And, yet, ABC, on another show called "Alias," the FCC simply said that, although it depicted sexual activity, it was — because of the use of music and other things, it wasn't pandering, and, therefore, somehow, it wasn't indecent.
I don't know, sitting in a studio or an edit room, how you're supposed to make those decisions. And my concern is that we will lose a lot of wonderful programming and speech off of the broadcast arena because of these kinds of doubts and the level of the fines that were assessed today.
Mr. Peters, what do you think? Do you — do you see a clear line, a clear definition, from what the FCC did, that will help broadcasters and — and the audience understand what constitutes indecency?
Well, I will tell you, I — I think, admittedly, the line is not crystal clear.
And I suspect, if this were a criminal case, the — the FCC would have a much harder time justifying what it has done, because, in criminal cases, the standards for clarity have to be higher.
But I think of the — you know, the standards in terms of sexual harassment on the job. Just like with indecency, certain cases are very clear-cut one way or the other. But there's a gray area. And it's just something we have to live with.
Now, in terms of the broadcast indecency standard here, we are talking about viewpoints, opinions on various subjects. We're talking about four-letter words, sexual — and sexual activity. So, you know, you start — how much is going to be lost if the networks pull a few of the four-letter words and hold back on a little bit of the touchy-feely and this and that? I mean, we are not talking about speech, at the heart of the First Amendment.
And the last point I would make is that, you know, for better and worse, the FCC has come up with three criteria, which they obviously put a great deal of weight on. There are other factors that they consider. And I think — I will tell you, though, you have got to keep in mind that there has not been an awful lot of indecency law enforcement.
If the FCC does its job, I think, over time, the standard is going to become more and more clear, and something with the — with — in a number of these cases, because the standards weren't so clear, the FCC said that, even though we think you violated the law, we are not going to fine you, but, in future cases, of course, if people do the same thing, they are going to get a fine.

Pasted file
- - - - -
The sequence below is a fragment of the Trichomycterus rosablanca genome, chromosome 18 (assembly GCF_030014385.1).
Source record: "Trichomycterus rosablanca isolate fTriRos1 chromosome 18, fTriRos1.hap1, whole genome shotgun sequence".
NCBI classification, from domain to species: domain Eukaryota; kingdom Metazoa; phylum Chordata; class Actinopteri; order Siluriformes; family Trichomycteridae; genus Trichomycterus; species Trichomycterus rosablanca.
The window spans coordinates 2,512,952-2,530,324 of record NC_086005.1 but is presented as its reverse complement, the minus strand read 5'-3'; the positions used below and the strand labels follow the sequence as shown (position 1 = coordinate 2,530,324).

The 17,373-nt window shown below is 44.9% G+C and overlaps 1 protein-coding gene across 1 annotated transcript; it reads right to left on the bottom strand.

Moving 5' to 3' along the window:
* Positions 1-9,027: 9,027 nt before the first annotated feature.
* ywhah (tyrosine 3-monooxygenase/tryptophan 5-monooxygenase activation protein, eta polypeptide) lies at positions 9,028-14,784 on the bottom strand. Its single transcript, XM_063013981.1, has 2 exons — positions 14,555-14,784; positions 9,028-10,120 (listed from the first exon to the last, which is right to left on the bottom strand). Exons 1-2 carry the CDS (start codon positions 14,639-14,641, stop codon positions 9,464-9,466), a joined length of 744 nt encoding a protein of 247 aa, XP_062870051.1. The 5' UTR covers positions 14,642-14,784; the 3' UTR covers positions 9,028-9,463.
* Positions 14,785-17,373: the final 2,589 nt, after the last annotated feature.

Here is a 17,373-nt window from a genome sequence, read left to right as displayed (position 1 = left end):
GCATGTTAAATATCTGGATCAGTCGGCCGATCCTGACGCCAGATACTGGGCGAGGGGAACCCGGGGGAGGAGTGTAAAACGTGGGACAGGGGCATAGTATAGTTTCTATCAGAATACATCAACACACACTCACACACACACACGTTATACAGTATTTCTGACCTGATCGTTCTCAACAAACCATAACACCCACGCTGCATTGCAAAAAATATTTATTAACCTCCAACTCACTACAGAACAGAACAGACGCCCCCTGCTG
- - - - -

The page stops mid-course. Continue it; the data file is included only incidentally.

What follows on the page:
Now, Mr. Peters, respond to Ms. — Ms. Chatillon's other point about why the government should be doing this in any case, particularly now, when there are filters in place. There's a ratings system. There's the V-chip. There are parental controls that can be used. Why now is there still a role for the government to be regulating this way?
Well, I tell you, specifically, with the — the television rating system, you have a television PG. You have a television 14. And both of those ratings contain the best and the worst of television, or close to the worst.
So, let's say a parent happens to see something with TV-PG that he or she thinks is very offensive to his or her values, or isn't appropriate for children. So, they program the V-chip to block all TV-PG programming.
What they're going to have is a blank screen. And I will tell you, while TV-14 isn't used quite as — used as often, the similar — a similar thing is going to happen. Along with the good — along with the bad going, a lot of the good is going to go.
The second half of the answer, I think — you know, I will tell you, I don't, you know, fully under — claim to fully understand human nature, but it's all too clear that parents are a very, very diverse group, from the best to the worst. And I suspect most parents are in between.
And they fight — they seem to think they're fighting a losing battle against culture. If you look at the opinion polls, they welcome help, in terms of their — in terms of shielding their children from this kind of programming, whether it's on TV, films, the video, whatever. They're not doing the perfect job that some Supreme Court justices seem to think they should be.
They're never going to do the perfect job, which means there is a role for government. Government isn't the whole answer, but it has to play a role in this, I think.
We just have a minute.
I just want to ask you both for a brief response on the question we raised about the movement towards regulating cable, because you have to see all this in the context of what's available on cable.
Starting with you, Ms. Chatillon, do you fear that there will be moves towards regulating indecency on cable?
Certainly, there has been some movement in Congress in that — in — to — to — in that direction.
I think it would clearly be unconstitutional. I have to disagree with my colleague here. This is core First Amendment speech. This is documentaries about music. These are stories about our children.
A lot of the programming, some of which they found did not meet the indecency standards, was an Oprah Winfrey show discussing teenage sexuality. So, it's OK now to talk about it, but never OK to show it.
Since the ancient Greeks, one of the ways we, as a culture, have looked at social issues is by telling stories. And what we're being told now is, you can't tell these stories, not here. That's not what the First Amendment is about. This is core First Amendment speech.
The FCC, historically, has tread very lightly in this regard, until just two years ago. This is unnecessary, and the FCC should not take the role of parents. I'm a parent. That's what I'm there for. It's not what I want my government to do.
All right, we will have to leave it there.
Devereux Chatillon and Robert Peters, thank you both very much.